Cardiopulmonary Resuscitation Outcomes in Hospitalized Community‐Dwelling Individuals and Nursing Home Residents Based on Activities of Daily Living

  title={Cardiopulmonary Resuscitation Outcomes in Hospitalized Community‐Dwelling Individuals and Nursing Home Residents Based on Activities of Daily Living},
  author={Elmer D. Abbo and Trevor C. Yuen and Luke Buhrmester and Romergryko G. Geocadin and Angelo E. Volandes and Juned Siddique and Dana P. Edelson},
  journal={Journal of the American Geriatrics Society},
To determine whether poor functional status is associated with worse outcomes after attempted cardiopulmonary resuscitation (CPR). 

Out‐of‐hospital cardiac arrests in nursing homes and primary care facilities in Pirkanmaa, Finland

The cardiac arrest patients examined were patients for whom cardiopulmonary resuscitation was considered futile and the phenomenon was described to describe this phenomenon.

Prehospital advanced cardiac life support by EMT with a smartphone‐based direct medical control for nursing home cardiac arrest

Cardiopulmonary resuscitation in the elderly: analysis of the events in the emergency department

The results of the present study demonstrate that age itself does not seem to be an independent, unfavorable prognostic factor for the outcome after CPR and that older people must be offered the same chance for surviving cardiac arrest as youngsters.

Cardiopulmonary Resuscitation in Patients With Terminal Illness: An Evidence-Based Analysis.

  • S. Sehatzadeh
  • Medicine
    Ontario health technology assessment series
  • 2014
Survival after CPR depends on the severity of illness, type and number of health conditions, functional dependence, and multiple CPRs, and older age, which does not significantly decrease the rate of survival.

Prehospital cardiopulmonary resuscitation duration and neurological outcome after adult out-of-hospital cardiac arrest by location of arrest

Longer prehospital cardiopulmonary resuscitation duration was independently associated with a lower proportion of patients with favourable neurological outcomes, particularly among patients with shockable rhythm.

Long-term outcomes after in-hospital CPR in older adults with chronic illness.

Older CPR recipients with any of the six underlying chronic diseases investigated generally have much worse outcomes than CPR recipients without chronic disease, and these findings may substantially affect decisions about CPR in patients with chronic illness.

Considering the CPR Decision Through the Lens of Prospect Theory in the Context of Advanced Chronic Illness.

Experiences with CPR of 2 older women (and their adult children) during their last years of life are discussed, and concepts from prospect theory are used to make suggestions for changes in the way health care providers and patients approach advance care planning including the CPR decision.



Predictors of Immediate and 6‐Month Outcomes in Hospitalized Elderly Patients

Functional status was a stronger predictor of length of stay, mortality, and nursing home placement than was principal admitting diagnosis — of relevance to the current emphasis on diagnosis‐related groups (DRGs).

In-hospital cardiopulmonary resuscitation: prearrest morbidity and outcome.

Time of prearrest morbidity has a prognostic value for survival after CPR and patients at risk for poor survival can be identified on or during hospital admission, but the reliability and validity of the model needs further research.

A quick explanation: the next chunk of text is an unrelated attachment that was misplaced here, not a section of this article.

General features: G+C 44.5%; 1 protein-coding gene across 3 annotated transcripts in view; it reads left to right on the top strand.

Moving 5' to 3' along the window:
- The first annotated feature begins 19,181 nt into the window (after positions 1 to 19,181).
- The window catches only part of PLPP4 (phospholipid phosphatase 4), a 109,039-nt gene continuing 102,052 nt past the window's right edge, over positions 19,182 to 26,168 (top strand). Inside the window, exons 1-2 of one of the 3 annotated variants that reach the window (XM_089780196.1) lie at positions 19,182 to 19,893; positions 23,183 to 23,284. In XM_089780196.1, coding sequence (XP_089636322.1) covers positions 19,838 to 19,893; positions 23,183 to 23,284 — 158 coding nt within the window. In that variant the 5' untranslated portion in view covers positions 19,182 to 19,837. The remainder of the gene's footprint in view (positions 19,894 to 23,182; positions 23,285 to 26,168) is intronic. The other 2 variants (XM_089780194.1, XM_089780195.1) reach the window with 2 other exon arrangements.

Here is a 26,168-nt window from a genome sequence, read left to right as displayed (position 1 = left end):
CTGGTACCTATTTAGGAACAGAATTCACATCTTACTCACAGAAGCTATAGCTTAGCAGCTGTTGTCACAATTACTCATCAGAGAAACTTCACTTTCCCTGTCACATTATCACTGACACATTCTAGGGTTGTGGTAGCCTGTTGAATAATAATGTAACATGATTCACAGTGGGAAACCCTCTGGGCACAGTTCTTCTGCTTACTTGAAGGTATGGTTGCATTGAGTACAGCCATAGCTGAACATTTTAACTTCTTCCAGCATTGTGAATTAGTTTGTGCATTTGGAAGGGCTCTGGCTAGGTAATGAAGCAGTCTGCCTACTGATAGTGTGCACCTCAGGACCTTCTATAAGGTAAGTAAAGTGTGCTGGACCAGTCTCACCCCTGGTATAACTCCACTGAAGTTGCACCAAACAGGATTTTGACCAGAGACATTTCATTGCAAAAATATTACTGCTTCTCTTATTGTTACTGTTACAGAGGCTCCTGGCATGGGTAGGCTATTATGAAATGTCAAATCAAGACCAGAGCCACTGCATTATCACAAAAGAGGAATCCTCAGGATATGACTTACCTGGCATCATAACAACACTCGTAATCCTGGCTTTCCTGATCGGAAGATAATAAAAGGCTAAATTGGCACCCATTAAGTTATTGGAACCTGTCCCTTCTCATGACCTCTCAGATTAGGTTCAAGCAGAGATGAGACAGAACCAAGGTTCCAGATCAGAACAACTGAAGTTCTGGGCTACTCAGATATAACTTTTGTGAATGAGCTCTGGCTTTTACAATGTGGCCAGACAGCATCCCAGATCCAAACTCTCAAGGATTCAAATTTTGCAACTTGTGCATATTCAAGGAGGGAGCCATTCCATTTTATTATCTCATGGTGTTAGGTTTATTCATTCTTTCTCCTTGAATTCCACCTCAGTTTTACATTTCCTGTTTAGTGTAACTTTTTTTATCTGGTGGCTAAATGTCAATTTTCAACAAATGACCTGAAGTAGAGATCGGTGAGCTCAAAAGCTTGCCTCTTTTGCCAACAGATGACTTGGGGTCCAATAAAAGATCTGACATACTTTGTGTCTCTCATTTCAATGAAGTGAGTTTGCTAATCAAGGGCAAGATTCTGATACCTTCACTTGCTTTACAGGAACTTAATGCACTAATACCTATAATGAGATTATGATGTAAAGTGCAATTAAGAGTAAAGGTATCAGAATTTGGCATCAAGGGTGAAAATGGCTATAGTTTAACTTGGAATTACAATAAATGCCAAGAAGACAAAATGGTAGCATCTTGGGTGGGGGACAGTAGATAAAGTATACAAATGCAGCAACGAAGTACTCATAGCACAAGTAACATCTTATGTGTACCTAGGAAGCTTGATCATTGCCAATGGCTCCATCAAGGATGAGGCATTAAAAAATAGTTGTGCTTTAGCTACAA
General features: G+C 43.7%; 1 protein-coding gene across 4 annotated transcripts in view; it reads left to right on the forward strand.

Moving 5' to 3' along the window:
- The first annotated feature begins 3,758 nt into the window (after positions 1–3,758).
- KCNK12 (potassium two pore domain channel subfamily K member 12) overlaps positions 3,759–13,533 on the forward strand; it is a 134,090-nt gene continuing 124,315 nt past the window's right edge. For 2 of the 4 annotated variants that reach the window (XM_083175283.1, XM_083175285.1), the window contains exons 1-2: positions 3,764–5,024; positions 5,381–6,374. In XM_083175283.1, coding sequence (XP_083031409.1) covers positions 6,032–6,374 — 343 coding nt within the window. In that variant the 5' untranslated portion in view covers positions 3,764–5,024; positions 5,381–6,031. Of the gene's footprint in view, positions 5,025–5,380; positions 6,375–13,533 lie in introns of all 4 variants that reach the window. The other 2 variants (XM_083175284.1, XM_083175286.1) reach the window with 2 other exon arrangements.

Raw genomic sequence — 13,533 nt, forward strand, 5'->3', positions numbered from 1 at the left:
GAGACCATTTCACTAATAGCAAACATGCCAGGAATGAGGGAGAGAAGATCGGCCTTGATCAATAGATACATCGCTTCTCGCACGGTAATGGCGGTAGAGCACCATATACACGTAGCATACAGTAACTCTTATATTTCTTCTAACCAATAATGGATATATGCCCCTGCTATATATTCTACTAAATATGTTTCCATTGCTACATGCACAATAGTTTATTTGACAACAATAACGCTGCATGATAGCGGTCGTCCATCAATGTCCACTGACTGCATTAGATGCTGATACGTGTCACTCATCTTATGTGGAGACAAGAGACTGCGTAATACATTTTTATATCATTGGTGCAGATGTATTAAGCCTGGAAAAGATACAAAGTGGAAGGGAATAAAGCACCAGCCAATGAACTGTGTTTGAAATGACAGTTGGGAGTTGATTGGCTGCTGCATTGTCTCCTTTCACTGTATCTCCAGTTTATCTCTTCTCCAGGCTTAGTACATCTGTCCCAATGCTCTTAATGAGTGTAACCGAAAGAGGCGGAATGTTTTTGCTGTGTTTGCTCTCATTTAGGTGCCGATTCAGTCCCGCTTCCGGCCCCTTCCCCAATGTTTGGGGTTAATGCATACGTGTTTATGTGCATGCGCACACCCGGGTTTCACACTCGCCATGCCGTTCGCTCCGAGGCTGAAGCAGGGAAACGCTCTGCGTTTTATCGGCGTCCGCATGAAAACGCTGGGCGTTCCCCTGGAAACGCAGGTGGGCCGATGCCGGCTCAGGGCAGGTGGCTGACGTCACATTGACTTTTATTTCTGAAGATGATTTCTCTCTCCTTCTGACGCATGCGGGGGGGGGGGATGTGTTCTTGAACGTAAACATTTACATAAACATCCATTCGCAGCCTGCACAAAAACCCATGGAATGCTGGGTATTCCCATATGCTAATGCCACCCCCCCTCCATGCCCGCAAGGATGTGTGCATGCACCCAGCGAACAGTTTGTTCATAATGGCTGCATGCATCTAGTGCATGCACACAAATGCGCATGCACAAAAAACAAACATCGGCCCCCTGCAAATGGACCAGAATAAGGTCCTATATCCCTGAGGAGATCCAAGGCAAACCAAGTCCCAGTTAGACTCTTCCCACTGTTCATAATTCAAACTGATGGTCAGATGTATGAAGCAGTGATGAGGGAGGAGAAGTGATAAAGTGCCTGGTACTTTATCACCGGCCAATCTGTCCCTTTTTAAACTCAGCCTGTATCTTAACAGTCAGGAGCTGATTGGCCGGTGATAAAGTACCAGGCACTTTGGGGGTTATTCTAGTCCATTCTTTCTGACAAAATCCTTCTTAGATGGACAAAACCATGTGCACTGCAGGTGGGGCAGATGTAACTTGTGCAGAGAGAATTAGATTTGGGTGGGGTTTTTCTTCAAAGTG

Measuring Prognosis and Case Mix in Hospitalized Elders: The Importance of Functional Status

ADL function contains important information about prognosis and case mix beyond that provided by routine physiologic data and comorbidities in hospitalized elders, and improved the discrimination of hospital and 1-year mortality models.

Effects of pre-arrest comorbidities on 90-day survival of patients resuscitated from out-of-hospital cardiac arrest

Underlying comorbidities have a significant influence on survival and CPR duration, post-resuscitative blood pressure and early neurological recovery may serve as practical clinical predictors of short-term survival.

Predictors of survival following in-hospital cardiopulmonary resuscitation. A moving target.

Investigators of in-hospital CPR should use explicit criteria to describe the conditions studied and report survival for patients who receive basic CPR, and the impact of do-not-resuscitate orders on survival rates must be considered.

Survival after in-hospital cardiopulmonary arrest of noncritically ill patients. A prospective study.

Age alone is not a valid criterion to decide whether a patient is a suitable candidate for CPR, and the principal diagnosis and main comorbidity at the time of admission do not appear to predict long-term survival either; whether in-hospital CPR in noncritical care areas is cost-effective is an issue that society at large must eventually decide.

Epidemiologic study of in-hospital cardiopulmonary resuscitation in the elderly.

The proportion of in-hospital deaths preceded by CPR increased, whereas the proportion of survivors discharged home after undergoing CPR decreased, and black race was associated with higher rates of CPR but lower rates of survival after CPR.

Elderly patients' views on cardiopulmonary resuscitation.

A survey was conducted by means of a questionnaire to assess elderly patients' perception of cardiopulmonary resuscitation (CPR) as it might be applied to themselves, finding that a considerable proportion of patients wished to be resuscitated if the need arose.

Risk factors for early and late mortality in hospitalized older patients: the continuing importance of functional status.

A complete functional and clinical evaluation at hospital admission permits identification of patients at higher risk of early and long-term mortality.